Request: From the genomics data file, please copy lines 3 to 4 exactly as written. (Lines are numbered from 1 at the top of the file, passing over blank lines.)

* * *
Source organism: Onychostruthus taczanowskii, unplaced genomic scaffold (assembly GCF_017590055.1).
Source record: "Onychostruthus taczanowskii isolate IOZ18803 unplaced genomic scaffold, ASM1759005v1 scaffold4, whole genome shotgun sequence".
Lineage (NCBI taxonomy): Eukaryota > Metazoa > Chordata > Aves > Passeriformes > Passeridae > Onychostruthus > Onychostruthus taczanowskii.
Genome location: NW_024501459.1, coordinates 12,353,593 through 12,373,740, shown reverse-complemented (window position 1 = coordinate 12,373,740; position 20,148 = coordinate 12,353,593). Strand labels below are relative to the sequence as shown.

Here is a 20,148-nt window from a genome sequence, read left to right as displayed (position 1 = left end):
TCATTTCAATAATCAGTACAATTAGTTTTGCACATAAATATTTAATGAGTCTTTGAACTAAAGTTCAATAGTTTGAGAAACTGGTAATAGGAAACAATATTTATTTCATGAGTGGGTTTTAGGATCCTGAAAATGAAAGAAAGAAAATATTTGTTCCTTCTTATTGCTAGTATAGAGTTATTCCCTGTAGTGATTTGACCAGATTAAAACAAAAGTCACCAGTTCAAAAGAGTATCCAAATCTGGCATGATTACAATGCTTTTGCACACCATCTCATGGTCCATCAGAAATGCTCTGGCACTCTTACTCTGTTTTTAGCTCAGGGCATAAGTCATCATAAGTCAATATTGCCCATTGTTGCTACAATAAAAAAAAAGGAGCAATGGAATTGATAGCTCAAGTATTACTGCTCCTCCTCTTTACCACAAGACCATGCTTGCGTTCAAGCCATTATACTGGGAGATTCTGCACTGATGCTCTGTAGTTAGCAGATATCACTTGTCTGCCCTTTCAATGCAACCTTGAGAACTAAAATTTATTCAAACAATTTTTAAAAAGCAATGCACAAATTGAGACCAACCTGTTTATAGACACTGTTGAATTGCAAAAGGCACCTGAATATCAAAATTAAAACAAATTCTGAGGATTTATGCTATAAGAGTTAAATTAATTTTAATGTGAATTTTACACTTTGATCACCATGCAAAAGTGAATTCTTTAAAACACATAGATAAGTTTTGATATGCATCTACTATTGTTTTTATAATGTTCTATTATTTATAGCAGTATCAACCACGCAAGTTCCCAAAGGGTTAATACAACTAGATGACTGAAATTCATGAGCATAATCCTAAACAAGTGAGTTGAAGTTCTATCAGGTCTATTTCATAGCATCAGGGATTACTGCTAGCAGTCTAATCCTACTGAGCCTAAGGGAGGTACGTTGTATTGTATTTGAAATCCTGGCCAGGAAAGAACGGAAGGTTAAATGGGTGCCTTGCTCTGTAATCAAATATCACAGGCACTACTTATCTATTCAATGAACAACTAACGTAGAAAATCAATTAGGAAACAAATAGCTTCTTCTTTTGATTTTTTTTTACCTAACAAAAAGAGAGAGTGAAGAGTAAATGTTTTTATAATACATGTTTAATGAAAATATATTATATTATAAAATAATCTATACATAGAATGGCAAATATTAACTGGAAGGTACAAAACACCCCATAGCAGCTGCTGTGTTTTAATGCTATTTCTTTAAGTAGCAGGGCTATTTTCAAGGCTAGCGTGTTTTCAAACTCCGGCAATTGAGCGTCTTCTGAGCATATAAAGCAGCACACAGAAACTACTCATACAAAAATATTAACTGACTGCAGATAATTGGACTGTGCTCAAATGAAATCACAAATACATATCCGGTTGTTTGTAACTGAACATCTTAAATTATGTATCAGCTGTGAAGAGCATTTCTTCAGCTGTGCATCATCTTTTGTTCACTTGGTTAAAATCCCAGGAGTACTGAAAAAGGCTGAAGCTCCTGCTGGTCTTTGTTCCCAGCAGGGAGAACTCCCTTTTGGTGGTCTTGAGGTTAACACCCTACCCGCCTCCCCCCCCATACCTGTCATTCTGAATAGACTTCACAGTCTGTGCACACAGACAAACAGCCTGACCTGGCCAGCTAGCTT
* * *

Lineage (NCBI taxonomy): Eukaryota > Metazoa > Chordata > Aves > Passeriformes > Passeridae > Onychostruthus > Onychostruthus taczanowskii.
Genome location: NW_024501459.1, coordinates 12,353,593 through 12,373,740, shown reverse-complemented (window position 1 = coordinate 12,373,740; position 20,148 = coordinate 12,353,593). Strand labels below are relative to the sequence as shown.